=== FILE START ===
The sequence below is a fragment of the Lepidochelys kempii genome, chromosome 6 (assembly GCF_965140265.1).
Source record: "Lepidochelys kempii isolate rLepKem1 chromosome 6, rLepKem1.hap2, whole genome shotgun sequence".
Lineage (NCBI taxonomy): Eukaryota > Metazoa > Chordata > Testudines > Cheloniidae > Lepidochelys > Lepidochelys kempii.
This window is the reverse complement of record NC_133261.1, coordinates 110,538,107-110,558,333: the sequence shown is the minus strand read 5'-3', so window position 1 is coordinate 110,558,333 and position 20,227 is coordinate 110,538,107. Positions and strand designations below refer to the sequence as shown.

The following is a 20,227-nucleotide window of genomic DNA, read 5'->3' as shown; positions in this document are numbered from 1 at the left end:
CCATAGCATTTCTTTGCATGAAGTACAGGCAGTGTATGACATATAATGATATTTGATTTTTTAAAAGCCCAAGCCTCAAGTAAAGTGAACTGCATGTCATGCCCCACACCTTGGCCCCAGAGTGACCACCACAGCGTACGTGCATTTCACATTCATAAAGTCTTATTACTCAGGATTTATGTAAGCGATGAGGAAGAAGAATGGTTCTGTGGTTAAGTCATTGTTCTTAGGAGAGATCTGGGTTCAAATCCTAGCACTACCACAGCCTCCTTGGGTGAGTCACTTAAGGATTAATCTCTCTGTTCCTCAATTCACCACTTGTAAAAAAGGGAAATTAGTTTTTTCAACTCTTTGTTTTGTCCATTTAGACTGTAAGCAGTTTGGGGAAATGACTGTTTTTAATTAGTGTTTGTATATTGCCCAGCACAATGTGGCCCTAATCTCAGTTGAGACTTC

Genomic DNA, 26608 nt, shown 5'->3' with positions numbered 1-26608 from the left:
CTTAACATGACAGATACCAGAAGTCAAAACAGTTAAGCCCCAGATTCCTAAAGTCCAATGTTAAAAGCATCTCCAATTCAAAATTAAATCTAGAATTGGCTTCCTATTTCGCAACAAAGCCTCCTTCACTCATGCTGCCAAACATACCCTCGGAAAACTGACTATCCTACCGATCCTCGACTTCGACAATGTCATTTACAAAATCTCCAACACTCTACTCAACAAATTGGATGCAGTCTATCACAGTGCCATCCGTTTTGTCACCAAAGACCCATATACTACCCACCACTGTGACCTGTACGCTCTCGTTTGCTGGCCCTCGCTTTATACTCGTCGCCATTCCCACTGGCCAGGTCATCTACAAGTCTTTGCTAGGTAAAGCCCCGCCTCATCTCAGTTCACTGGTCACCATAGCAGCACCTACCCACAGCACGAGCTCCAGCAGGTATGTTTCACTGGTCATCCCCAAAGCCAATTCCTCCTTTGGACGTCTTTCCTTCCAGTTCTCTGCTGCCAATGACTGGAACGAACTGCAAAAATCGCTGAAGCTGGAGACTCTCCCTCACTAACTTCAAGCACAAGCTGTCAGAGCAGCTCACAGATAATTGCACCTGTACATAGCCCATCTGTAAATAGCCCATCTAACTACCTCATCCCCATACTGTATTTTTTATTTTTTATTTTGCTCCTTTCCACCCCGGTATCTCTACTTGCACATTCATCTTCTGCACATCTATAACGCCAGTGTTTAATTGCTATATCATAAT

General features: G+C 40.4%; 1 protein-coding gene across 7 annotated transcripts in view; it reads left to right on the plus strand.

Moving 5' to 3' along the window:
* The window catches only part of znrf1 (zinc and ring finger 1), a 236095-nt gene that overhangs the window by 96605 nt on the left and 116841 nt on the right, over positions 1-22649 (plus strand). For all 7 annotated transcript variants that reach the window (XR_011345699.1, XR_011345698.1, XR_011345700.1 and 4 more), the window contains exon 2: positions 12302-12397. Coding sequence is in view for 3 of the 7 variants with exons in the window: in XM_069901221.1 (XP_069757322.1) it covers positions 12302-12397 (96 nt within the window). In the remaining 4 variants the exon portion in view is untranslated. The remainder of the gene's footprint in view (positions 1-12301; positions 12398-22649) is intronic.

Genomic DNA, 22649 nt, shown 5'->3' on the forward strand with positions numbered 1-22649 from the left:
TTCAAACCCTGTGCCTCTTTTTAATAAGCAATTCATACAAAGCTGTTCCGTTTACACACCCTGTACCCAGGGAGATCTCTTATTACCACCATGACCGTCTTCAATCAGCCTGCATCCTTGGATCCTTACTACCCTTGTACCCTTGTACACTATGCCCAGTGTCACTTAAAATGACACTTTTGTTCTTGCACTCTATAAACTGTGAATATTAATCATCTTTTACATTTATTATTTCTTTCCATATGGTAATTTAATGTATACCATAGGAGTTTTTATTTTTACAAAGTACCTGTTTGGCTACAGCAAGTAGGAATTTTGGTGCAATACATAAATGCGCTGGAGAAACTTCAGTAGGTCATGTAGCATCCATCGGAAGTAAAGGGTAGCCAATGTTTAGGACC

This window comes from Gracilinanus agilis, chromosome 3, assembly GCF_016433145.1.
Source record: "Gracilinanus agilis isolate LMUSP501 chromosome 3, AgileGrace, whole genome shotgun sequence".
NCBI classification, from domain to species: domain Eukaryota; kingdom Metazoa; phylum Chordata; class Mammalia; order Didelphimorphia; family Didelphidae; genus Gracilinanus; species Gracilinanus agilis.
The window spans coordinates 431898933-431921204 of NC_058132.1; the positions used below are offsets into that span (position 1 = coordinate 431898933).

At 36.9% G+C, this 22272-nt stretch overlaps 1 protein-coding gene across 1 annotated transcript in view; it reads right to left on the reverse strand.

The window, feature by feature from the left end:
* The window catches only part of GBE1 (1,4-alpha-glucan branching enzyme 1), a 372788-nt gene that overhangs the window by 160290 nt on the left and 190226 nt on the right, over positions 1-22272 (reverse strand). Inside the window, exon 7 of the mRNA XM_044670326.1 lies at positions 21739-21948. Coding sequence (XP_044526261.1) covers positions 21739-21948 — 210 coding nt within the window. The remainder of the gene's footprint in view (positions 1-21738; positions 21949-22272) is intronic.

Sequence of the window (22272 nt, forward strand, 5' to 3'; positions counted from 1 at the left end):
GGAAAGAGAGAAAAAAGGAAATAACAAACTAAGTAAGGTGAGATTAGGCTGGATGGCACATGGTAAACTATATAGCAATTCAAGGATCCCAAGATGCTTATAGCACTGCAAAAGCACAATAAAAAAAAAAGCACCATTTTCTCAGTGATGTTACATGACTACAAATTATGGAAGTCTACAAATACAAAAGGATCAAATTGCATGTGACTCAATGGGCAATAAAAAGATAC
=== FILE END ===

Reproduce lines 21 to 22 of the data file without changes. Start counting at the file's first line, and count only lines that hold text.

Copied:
Sequence of the window (22272 nt, forward strand, 5' to 3'; positions counted from 1 at the left end):
GGAAAGAGAGAAAAAAGGAAATAACAAACTAAGTAAGGTGAGATTAGGCTGGATGGCACATGGTAAACTATATAGCAATTCAAGGATCCCAAGATGCTTATAGCACTGCAAAAGCACAATAAAAAAAAAAGCACCATTTTCTCAGTGATGTTACATGACTACAAATTATGGAAGTCTACAAATACAAAAGGATCAAATTGCATGTGACTCAATGGGCAATAAAAAGATAC